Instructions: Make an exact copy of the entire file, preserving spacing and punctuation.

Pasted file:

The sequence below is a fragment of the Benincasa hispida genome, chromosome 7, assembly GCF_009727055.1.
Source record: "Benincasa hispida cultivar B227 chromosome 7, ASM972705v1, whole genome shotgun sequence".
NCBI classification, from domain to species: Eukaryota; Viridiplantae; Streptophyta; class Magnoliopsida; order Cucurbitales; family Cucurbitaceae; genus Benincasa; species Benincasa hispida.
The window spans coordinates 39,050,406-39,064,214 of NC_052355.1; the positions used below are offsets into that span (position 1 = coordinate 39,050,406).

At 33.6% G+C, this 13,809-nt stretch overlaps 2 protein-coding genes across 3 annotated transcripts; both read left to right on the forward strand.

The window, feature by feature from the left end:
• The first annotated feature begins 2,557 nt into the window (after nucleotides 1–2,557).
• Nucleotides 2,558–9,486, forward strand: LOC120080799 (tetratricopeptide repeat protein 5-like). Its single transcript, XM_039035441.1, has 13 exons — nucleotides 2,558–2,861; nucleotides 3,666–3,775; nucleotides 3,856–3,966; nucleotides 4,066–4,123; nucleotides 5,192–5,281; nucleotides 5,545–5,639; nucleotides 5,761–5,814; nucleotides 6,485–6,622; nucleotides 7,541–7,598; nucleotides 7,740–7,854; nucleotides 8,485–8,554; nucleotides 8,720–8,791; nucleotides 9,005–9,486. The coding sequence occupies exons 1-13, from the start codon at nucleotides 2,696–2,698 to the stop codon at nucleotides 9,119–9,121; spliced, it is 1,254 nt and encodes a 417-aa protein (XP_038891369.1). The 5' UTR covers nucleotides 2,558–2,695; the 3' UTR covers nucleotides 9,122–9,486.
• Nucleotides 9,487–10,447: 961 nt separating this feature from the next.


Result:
The sequence below is a fragment of the Benincasa hispida genome, chromosome 7, assembly GCF_009727055.1.
Source record: "Benincasa hispida cultivar B227 chromosome 7, ASM972705v1, whole genome shotgun sequence".
NCBI classification, from domain to species: Eukaryota; Viridiplantae; Streptophyta; class Magnoliopsida; order Cucurbitales; family Cucurbitaceae; genus Benincasa; species Benincasa hispida.
The window spans coordinates 39,050,406-39,064,214 of NC_052355.1; the positions used below are offsets into that span (position 1 = coordinate 39,050,406).

At 33.6% G+C, this 13,809-nt stretch overlaps 2 protein-coding genes across 3 annotated transcripts; both read left to right on the forward strand.

The window, feature by feature from the left end:
• The first annotated feature begins 2,557 nt into the window (after nucleotides 1–2,557).
• Nucleotides 2,558–9,486, forward strand: LOC120080799 (tetratricopeptide repeat protein 5-like). Its single transcript, XM_039035441.1, has 13 exons — nucleotides 2,558–2,861; nucleotides 3,666–3,775; nucleotides 3,856–3,966; nucleotides 4,066–4,123; nucleotides 5,192–5,281; nucleotides 5,545–5,639; nucleotides 5,761–5,814; nucleotides 6,485–6,622; nucleotides 7,541–7,598; nucleotides 7,740–7,854; nucleotides 8,485–8,554; nucleotides 8,720–8,791; nucleotides 9,005–9,486. The coding sequence occupies exons 1-13, from the start codon at nucleotides 2,696–2,698 to the stop codon at nucleotides 9,119–9,121; spliced, it is 1,254 nt and encodes a 417-aa protein (XP_038891369.1). The 5' UTR covers nucleotides 2,558–2,695; the 3' UTR covers nucleotides 9,122–9,486.
• Nucleotides 9,487–10,447: 961 nt separating this feature from the next.